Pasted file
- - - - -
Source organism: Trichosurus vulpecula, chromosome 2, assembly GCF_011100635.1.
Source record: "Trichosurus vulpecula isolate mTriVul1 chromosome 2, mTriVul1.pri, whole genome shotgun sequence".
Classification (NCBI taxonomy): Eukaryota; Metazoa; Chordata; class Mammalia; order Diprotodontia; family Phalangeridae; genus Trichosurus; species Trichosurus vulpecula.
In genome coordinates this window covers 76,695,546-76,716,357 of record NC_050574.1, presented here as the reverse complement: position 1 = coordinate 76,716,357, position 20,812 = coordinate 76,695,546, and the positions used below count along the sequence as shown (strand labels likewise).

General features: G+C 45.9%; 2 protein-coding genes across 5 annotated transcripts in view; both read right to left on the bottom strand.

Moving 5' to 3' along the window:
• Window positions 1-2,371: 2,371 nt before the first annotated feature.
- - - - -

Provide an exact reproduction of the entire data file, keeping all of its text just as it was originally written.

Source organism: Trichosurus vulpecula, chromosome 2, assembly GCF_011100635.1.
Source record: "Trichosurus vulpecula isolate mTriVul1 chromosome 2, mTriVul1.pri, whole genome shotgun sequence".
Classification (NCBI taxonomy): Eukaryota; Metazoa; Chordata; class Mammalia; order Diprotodontia; family Phalangeridae; genus Trichosurus; species Trichosurus vulpecula.
In genome coordinates this window covers 76,695,546-76,716,357 of record NC_050574.1, presented here as the reverse complement: position 1 = coordinate 76,716,357, position 20,812 = coordinate 76,695,546, and the positions used below count along the sequence as shown (strand labels likewise).

General features: G+C 45.9%; 2 protein-coding genes across 5 annotated transcripts in view; both read right to left on the bottom strand.

Moving 5' to 3' along the window:
• Window positions 1-2,371: 2,371 nt before the first annotated feature.